The fraudsters have masqueraded as popular shopping sites, mimicking existing apps to confuse shoppers about which is the “real” app, as well as taking advantage of stores who have no official app at all.
Be on the lookout for red flags signalling the app is a phony; poor grammar and spelling mistakes are typical clues. Check the reviews in Apple's App Store or the Google Play store.
A real app will likely have thousands of reviews, while a fake might have closer to zero.
When in doubt, visit a store's website in your browser and look for a link to "Get our app." This will take you to the App Store where you can download the legitimate version.
Setting up an online account? Don’t volunteer anything more than your name, contact number, and the address for delivery.
You should not need to answer personal questions or disclose information about income or education during a purchase. If they ask, see if you can check-out as a “guest” instead.
Never provide your credit card details over email or transfer money into a bank account.
It’s almost impossible for the banks to step in and save the day (and your hip pocket) once you’ve wired money overseas, so be particularly suspicious if a company asks you to do so.
If your purchase requires a USA postal address, Australia Post now offers mail forwarding, which can be a more trustworthy alternative than some of the existing offerings.
Still using ‘password123’ to access your accounts? Consider it your New Year’s resolution to update your passwords. It’s easier to achieve than the other healthy alternatives, and just as important!
The general rule for passwords is ‘longer is stronger’- it’s far more difficult for a hacker to crack a complicated password than a short one.
There are a lot of easy ways to make a safe password. Luckily, we’ve already done a post on it here!
An antivirus subscription might not be the most romantic of gifts, but it’s certainly one of the most important.
A spare power pack will always come in handy for flat phones, and a multi country power adaptor is an essential addition to any holiday suitcase.
Kit your clan out with an encrypted hard-drive to back up family snaps, or reclaim their digital privacy with a VPN subscription.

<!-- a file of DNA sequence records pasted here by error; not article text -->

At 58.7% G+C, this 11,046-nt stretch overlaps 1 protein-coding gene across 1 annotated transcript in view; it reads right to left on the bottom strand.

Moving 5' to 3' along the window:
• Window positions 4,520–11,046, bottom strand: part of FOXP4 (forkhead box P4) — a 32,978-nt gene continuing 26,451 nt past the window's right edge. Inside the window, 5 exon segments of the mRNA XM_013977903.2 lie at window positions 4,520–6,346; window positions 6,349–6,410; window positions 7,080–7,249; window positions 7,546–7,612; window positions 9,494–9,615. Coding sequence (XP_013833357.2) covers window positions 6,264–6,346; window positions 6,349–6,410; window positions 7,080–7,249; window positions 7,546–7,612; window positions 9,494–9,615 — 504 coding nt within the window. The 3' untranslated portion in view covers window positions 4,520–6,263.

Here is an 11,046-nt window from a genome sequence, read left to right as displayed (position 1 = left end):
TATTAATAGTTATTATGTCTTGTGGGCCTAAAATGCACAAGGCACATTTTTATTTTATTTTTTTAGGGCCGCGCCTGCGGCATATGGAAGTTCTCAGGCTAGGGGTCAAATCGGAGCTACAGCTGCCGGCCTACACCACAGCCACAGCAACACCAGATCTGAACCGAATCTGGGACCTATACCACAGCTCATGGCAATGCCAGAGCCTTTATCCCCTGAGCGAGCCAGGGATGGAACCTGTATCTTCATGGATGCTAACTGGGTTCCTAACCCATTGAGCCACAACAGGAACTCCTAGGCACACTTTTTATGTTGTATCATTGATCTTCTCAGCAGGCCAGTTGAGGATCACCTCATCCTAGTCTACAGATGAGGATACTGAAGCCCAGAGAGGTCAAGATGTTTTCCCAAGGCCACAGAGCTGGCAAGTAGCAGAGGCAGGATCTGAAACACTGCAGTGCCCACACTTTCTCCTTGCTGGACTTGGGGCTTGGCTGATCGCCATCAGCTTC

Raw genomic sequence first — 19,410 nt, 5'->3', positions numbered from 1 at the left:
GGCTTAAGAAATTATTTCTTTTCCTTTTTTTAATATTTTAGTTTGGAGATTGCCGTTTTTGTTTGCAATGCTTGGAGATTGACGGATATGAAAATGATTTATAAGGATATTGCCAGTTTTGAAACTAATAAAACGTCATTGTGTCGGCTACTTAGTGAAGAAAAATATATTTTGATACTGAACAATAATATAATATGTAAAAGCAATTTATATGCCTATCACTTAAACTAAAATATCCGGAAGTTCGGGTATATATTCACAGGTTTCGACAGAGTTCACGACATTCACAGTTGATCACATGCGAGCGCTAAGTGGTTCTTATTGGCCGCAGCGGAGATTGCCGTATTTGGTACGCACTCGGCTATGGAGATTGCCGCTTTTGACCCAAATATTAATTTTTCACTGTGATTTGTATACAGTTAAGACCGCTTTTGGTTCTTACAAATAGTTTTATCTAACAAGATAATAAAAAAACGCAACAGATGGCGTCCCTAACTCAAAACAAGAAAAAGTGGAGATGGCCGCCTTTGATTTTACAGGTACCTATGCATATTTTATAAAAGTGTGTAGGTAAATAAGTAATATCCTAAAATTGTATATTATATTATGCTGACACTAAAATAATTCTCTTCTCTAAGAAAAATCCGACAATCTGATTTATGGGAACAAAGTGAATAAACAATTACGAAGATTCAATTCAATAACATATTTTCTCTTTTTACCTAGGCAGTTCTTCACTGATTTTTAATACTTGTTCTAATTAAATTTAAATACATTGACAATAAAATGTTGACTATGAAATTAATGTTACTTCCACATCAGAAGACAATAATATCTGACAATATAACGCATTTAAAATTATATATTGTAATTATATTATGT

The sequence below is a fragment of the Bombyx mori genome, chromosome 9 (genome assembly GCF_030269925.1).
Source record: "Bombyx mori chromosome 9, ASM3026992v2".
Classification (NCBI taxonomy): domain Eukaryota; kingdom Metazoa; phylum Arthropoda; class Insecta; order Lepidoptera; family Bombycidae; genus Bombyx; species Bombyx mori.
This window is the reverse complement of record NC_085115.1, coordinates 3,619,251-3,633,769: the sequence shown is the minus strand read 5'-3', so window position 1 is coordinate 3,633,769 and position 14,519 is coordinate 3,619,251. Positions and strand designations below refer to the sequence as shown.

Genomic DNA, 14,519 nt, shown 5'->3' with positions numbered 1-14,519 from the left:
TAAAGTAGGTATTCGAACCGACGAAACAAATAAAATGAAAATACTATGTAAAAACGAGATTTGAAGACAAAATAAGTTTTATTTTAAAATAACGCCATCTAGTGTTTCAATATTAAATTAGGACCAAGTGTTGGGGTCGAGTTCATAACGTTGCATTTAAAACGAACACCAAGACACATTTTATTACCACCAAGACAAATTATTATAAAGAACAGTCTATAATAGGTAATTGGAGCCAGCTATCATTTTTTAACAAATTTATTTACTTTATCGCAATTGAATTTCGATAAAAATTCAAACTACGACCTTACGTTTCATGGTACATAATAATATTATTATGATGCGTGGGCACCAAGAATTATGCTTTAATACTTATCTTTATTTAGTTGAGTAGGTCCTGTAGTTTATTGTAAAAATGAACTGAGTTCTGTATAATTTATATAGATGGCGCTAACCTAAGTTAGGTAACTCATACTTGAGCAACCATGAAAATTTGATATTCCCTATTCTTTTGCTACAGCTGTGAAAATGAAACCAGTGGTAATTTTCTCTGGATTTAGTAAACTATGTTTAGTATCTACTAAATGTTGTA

Cheap earbud splitters, USB cords, flash drives, aux cables or screen covers make great (and oh-so-useful) stocking stuffers.
Getting a shiny new tech toy for Christmas? Before throwing your old gear to the kerb, make sure there’s nothing in there that shouldn’t be.
Lucky for you, the latest versions of iOS are hardware encrypted, meaning that ‘Settings > General > Reset > Erase all Content and Settings’ on your iPhone should do the trick.
Even if someone was to stealthily try and retrieve your deleted information, they’d have to unscramble any salvaged data in a fancy forensics lab.
For those on Android you’ll want to encrypt your data first (unlike an iPhone, Android content isn’t necessarily encrypted by default), before factory resetting your phone and securely wiping your information.
Finally spare some thought to your desktop and mobile software (think iTunes and Photoshop) where you’re only permitted a certain number of devices under your licence.
Make sure you’ve unlinked any devices before wiping them to save you the time (and hassle!) of doing it later.
Got a deal too good to be true? It quite possibly is.
The bad guys are once again sending out bogus shipping alerts masquerading as Australia Post, hoping you will click the link to retrieve your parcel, so sneaky malware can be loaded onto your computer.
Remember to only use the tracking number provided in your initial confirmation email, and always go to the official website to check on the status of your incoming presents.
For the full low down on avoiding scams, here’s one we prepared a little earlier!
Whatever you’re celebrating a secular or religious Christmas, sharing is caring over the holiday period.
Why not help spread the online safety love to your friends and family and help them batten down their digital hatches over the festive period? Check out our other online safety blogs for a truly stress free Christmas.
Rebecca Moonen is Senior Security and Privacy Awareness Advisor at nbn. You can check out her other blogs on online safety here.